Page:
What Makes Little Shop of Horrors Such a Fan Favorite?
I have always had an affinity for Little Shop of Horrors. Maybe it’s Alan Menken and Howard Ashman’s score. Maybe it’s because my birthday is on the 21st day of September. Whatever the reason, I’ve never attended as many productions of Little Shop as I did in the last year and a half: During that time, I went to five performances in four cities: Beverley, Massachusetts; New York City; Fort Lauderdale, Florida; and Paris, France. Each was charming in its own way, and each was very different.
Little Shop was the first musical I saw in New York after theaters had begun to reopen in 2021. I saw it on my birthday, and I cried watching Jeremy Jordan as Seymour and Tammy Blanchard as Audrey. I thought this production of Little Shop was close to perfect, and I figured it would be the last one I would attend for a while.
Then in 2022, I attended another production of Little Shop — again on my birthday — this time at Beverly’s North Shore Music Theatre, which has a circular rather than a proscenium stage. The show lost some of its magic in the round, because it’s not as easy to hide all the behind-the-scenes business needed to execute the puppetry. Audrey II was also cast with a female voice, which for me changed the relationship between Seymour and the plant and ultimately proved more of a distraction. To its credit, this production cast Ed Romanoff as Mushnick; he may be the best Mushnick I have ever seen.
Shortly after seeing Little Shop at North Shore Music Theatre, I was in New York with a free night so I revisited the off-Broadway production, which was then starring Lena Hall and Rob McClure. I only have one word for this production: perfection. The company understood the nuances of telling this story and balanced the comedy and reality of the show in a brilliant way. TheaterMania’s chief critic, Zachary Stewart, said it best in his review, which you can read here.
Later while in Florida, I went to see a former student of mine as Audrey at the Slow Burn Theatre company in Fort Lauderdale. This production presented a classic staging with some unevenness in the cast and an out-of-sync Audrey II: Think the yes-no scene in Singin’ in the Rain.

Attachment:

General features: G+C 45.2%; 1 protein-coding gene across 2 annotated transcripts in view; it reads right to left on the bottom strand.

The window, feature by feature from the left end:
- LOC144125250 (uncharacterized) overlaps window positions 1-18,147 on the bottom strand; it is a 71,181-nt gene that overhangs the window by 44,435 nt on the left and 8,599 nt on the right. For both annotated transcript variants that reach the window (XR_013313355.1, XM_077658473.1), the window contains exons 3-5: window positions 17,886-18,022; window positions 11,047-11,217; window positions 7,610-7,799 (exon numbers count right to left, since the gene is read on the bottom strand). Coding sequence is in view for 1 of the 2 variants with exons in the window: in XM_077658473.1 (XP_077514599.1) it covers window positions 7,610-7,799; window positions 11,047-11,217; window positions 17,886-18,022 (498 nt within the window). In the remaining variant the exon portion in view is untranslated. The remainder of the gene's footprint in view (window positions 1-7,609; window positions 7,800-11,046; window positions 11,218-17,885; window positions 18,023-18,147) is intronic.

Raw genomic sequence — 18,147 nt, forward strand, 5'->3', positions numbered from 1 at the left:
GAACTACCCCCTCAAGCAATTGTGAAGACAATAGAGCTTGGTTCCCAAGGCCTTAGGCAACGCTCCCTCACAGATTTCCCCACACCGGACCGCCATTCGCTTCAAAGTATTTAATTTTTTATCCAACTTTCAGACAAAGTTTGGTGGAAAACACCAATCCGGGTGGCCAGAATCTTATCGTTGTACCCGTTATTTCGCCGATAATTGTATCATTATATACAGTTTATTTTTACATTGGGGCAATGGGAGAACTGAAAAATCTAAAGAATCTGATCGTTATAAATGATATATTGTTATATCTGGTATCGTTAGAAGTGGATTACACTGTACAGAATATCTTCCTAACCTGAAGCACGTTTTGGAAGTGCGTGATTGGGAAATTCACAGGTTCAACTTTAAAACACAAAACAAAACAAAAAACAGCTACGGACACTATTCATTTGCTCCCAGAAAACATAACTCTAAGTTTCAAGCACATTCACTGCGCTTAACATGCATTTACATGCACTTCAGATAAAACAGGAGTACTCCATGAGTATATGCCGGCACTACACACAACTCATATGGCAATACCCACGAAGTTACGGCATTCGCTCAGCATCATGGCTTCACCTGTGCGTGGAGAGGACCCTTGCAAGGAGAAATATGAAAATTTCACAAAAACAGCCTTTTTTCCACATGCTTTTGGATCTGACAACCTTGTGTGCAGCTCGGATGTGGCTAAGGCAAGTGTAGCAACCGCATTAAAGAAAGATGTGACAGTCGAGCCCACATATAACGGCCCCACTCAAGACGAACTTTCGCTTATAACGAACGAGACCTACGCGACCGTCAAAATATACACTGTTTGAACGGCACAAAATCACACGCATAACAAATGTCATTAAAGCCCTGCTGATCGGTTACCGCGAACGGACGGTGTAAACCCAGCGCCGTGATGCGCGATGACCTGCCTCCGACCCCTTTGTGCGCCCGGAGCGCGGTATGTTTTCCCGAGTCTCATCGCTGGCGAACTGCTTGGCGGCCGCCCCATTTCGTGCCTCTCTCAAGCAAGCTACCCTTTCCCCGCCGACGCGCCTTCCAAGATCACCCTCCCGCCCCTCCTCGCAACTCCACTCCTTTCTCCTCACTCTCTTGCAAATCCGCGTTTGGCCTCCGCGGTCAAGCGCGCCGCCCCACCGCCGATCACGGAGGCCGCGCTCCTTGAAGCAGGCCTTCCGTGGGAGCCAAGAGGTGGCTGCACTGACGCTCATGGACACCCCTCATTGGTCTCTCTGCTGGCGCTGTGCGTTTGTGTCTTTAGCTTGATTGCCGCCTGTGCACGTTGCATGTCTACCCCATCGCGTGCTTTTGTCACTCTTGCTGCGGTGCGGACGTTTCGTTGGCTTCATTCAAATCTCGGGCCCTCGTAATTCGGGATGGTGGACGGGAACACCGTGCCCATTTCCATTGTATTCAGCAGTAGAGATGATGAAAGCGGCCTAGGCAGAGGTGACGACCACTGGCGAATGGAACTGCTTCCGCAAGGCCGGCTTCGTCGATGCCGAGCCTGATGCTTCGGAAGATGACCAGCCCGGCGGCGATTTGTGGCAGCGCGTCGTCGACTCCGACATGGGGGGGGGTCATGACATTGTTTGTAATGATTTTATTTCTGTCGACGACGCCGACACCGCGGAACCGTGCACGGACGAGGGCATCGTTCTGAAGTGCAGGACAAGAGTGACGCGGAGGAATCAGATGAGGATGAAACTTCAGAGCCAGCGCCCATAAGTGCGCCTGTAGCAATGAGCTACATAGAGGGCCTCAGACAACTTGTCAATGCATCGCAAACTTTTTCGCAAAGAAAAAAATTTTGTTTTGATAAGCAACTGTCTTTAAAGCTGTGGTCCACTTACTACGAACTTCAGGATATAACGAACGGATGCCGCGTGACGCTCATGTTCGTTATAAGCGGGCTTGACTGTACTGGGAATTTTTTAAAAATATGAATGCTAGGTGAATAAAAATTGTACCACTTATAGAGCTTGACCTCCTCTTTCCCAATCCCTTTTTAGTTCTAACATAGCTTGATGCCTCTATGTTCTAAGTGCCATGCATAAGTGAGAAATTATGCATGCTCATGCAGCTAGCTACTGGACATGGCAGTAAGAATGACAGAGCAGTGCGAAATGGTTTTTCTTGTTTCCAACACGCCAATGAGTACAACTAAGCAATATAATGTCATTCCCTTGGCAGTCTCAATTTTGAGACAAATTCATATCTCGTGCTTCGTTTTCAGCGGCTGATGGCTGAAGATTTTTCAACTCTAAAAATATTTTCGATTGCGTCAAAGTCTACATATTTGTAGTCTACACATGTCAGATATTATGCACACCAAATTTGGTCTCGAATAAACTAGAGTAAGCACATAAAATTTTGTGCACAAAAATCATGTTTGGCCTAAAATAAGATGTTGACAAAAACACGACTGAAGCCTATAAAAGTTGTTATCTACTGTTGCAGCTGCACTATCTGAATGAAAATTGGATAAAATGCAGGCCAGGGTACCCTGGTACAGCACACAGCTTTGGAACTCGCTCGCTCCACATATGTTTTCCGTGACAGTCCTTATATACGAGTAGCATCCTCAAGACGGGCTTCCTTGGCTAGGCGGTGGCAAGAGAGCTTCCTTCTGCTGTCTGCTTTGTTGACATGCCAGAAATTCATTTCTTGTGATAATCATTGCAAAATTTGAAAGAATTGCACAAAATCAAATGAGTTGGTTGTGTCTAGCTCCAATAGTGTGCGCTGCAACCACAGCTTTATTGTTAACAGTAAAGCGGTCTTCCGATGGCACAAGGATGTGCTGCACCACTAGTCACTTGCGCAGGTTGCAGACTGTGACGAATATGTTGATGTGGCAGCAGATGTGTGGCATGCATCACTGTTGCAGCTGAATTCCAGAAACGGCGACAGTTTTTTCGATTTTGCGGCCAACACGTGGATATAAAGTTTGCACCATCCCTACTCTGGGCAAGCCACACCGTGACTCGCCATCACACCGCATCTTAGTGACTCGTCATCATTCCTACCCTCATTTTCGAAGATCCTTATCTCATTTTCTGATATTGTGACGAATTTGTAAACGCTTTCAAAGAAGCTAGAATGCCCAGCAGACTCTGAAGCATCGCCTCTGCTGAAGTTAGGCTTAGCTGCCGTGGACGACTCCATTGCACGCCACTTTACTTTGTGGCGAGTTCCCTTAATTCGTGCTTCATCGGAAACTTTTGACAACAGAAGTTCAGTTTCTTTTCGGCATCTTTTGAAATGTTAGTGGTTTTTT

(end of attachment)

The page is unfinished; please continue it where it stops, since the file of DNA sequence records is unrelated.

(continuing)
I finished 2022 with a French production, La Petite Boutique des Horreurs in Paris at the Opéra Comique. This truly original production approached the show as an opera and had an orchestra of 19. It was the largest Little Shop orchestra I’ve seen, and the lush orchestrations were what you would expect from one of Europe’s top-rated opera houses. Audrey Voug’s scenery was as far from the classic skid row as one can get, with inspiration taken from 1960s gas stations and diners accented by neon. The look was completed by Vanessa Sannino’s mod-inspired costumes, with Audrey in pink rather than black with leopard print. Overall the show lost its punch in the translation, but it was interesting to see something so American though new eyes.
So what is it that makes Little Shop of Horrors so universally loved and produced? Is it the book and score? Is it the Faustian tale re-told with B-horror tropes? Is it the universal love story of the underdog getting the girl? I think it’s the magic combination of all of the above as well as the fact that you constantly can find something new along with the familiar on the show’s trip down to Skid Row.